WASHINGTON, DC – President Donald Trump's campaign delivered a brushback pitch during the final game of the World Series with an in-your-face national TV ad more than a year before the 2020 election.
The swaggering TV spot, complete with an image of Trump presiding over the weekend raid that killed the Islamic State's leader, underscores the Republican incumbent's financial advantage over the Democrats vying to replace him.
"He's no Mr. Nice Guy," the ad says of Trump, offering the president as a leader who hunts terrorists and get things done while the Democrats waste time on impeachment.
The 30-second ad, an updated version of an earlier commercial, includes a montage about Trump's record on the economy and immigration, then highlights the raid in Syria that killed Abu Bakr al-Baghdadi.
"Their caliphate destroyed. Their terrorist leader dead," a narrator intones. "But the Democrats would rather focus on impeachment and phony investigations, ignoring the real issues. But that's not stopping Donald Trump. He's no Mr. Nice Guy, but sometimes it takes a Donald Trump to change Washington."
It is highly unusual for a presidential incumbent to make a national ad buy so far out from the election and offers a stark contrast to Trump's possible Democratic foes. They've purchased TV and radio ads but have stuck to the early voting states so far. And they have spent comparatively modestly so far.
Sen. Elizabeth Warren ran a $27,000 ad during an Iowa-State-Oklahoma State football game last weekend. Sen. Bernie Sanders spent $1.3 million on spots that ran across Iowa this month, while former Vice President Joe Biden and others have made similar buys in the past. Billionaire California businessman Tom Steyer is a lone outlier. A late entry to the race, he has spent at least $20 million on TV as he's tried to boost his name ID and polling to cut through a crowded field.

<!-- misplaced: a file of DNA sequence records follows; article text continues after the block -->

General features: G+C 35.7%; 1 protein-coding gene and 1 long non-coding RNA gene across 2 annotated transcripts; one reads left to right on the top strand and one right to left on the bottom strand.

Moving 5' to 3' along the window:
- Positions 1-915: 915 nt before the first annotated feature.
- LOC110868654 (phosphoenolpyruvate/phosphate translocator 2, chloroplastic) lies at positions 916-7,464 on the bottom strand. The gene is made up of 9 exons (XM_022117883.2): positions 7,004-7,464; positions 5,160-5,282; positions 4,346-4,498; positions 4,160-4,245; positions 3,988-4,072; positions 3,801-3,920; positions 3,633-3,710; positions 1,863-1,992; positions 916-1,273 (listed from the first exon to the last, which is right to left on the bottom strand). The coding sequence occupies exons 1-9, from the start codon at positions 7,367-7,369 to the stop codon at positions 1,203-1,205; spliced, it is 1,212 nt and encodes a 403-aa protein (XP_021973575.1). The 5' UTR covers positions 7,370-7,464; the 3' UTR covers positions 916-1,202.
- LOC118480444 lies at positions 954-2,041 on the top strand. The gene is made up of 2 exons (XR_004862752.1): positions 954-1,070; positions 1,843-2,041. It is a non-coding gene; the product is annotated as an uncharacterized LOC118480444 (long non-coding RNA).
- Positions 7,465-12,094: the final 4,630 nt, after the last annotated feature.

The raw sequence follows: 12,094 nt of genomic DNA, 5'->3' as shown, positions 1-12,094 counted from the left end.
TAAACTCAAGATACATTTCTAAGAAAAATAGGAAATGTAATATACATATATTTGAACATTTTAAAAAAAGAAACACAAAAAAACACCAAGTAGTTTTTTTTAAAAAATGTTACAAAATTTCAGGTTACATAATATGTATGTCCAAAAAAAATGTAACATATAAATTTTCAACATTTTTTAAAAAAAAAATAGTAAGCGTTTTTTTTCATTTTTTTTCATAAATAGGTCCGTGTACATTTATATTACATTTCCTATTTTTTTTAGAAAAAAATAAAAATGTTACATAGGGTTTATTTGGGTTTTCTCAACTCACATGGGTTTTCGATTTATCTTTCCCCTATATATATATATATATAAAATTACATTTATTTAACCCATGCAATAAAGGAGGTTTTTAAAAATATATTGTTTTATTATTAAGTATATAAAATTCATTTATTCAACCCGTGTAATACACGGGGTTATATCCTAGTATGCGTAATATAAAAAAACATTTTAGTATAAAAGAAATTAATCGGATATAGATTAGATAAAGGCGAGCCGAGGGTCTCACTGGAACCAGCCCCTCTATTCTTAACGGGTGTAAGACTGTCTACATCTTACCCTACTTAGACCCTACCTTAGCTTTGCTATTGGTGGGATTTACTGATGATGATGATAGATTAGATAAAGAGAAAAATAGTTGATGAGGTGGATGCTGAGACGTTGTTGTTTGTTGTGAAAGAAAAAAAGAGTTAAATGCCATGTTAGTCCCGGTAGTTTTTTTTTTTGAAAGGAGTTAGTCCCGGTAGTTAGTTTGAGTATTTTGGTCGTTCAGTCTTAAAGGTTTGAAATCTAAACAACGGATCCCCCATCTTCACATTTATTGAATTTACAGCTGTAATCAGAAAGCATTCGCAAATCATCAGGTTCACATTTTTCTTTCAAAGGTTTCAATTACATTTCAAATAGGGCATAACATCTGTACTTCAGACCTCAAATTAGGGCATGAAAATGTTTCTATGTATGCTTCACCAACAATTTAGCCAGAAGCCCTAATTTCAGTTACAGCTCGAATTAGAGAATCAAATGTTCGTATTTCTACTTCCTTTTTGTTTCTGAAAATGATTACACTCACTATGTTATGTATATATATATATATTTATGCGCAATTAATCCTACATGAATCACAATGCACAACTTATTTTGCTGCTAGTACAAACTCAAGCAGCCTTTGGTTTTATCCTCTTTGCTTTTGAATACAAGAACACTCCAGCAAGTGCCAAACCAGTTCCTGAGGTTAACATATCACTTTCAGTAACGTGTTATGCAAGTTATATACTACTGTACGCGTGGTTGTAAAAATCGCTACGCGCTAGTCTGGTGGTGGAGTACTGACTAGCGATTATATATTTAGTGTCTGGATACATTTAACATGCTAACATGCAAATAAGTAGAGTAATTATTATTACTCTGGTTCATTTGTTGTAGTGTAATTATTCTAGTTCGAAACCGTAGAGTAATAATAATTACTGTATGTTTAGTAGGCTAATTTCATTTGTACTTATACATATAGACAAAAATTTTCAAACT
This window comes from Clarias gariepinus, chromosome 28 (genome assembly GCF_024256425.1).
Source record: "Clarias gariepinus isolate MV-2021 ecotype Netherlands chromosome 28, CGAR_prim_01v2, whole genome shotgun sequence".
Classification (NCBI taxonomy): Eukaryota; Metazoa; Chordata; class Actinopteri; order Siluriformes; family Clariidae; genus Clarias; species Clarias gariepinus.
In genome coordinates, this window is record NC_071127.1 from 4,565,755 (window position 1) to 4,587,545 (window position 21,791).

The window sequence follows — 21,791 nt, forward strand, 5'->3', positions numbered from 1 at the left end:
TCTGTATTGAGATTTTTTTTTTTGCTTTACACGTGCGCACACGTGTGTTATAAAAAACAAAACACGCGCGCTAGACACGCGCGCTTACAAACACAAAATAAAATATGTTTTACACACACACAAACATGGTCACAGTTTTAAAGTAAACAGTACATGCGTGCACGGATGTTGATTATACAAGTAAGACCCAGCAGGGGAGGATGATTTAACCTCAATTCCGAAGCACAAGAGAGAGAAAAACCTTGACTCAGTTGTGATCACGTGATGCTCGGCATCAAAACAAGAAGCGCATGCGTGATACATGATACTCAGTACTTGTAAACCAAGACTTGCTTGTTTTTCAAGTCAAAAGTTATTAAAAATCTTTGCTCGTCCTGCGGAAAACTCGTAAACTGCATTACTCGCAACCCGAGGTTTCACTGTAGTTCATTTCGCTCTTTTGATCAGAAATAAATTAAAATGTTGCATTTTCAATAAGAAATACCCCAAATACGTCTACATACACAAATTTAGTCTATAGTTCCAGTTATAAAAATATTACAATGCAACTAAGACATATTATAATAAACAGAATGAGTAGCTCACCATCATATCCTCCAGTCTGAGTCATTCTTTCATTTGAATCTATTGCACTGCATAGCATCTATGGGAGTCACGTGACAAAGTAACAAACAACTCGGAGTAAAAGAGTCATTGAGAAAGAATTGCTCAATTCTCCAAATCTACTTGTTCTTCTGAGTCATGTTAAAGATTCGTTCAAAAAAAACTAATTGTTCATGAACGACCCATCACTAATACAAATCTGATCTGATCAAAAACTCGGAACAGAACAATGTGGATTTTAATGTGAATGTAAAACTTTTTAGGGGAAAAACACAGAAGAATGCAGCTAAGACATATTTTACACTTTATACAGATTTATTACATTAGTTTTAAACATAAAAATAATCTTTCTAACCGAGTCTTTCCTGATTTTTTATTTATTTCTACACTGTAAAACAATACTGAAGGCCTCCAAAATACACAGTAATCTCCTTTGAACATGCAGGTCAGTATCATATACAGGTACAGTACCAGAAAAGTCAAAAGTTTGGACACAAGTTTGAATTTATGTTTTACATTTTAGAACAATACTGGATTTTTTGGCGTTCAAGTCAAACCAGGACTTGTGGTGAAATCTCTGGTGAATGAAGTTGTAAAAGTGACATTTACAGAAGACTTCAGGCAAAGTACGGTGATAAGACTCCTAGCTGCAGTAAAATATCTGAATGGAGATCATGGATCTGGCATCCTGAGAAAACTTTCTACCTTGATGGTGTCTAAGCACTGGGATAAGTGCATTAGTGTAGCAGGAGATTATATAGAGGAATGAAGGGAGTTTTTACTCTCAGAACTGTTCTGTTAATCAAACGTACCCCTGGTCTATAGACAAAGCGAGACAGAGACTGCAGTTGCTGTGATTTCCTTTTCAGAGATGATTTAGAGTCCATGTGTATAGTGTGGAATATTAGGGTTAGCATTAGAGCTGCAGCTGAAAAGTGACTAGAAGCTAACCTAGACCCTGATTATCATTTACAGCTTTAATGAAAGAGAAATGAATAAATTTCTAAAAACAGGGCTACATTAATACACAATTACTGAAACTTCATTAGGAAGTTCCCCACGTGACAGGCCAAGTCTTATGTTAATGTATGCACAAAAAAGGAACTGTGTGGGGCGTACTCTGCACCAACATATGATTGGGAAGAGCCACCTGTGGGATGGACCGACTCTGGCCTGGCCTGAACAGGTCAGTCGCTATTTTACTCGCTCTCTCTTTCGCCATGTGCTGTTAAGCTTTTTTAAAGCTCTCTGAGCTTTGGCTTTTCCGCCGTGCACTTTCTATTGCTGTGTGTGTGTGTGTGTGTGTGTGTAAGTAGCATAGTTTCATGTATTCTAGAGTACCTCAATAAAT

But none has been as high-profile as the Trump ad, which cost $250,000 to run nationally during a highly watched event, according to Advertising Analytics, which tracks such spending.
Whether it was an effective use of money is another question. Strategists say less expensive advertising in states where the election will be won or lost would have been a smarter investment.
Mike Murphy, an anti-Trump GOP strategist, said the ad was slickly produced but ultimately a public relations stunt — and an expensive one, at that.
"One ad never changes anything," said Murphy, who was a senior adviser to John McCain during his 2008 presidential run. "The president is bouncing off the walls, impeachment is going poorly ... and so they desperately needed to feed the candidate something to make it look like they're doing something about it."
The Trump campaign was not subtle in its intent to flex its financial muscle. Brad Parscale, the campaign manager, tweeted the ad with the hashtag WeAreComing. The full ad buy, which the campaign said was seven figures, will keep it on the air beyond the game in which the Washington Nationals captured their first World Series title on Wednesday.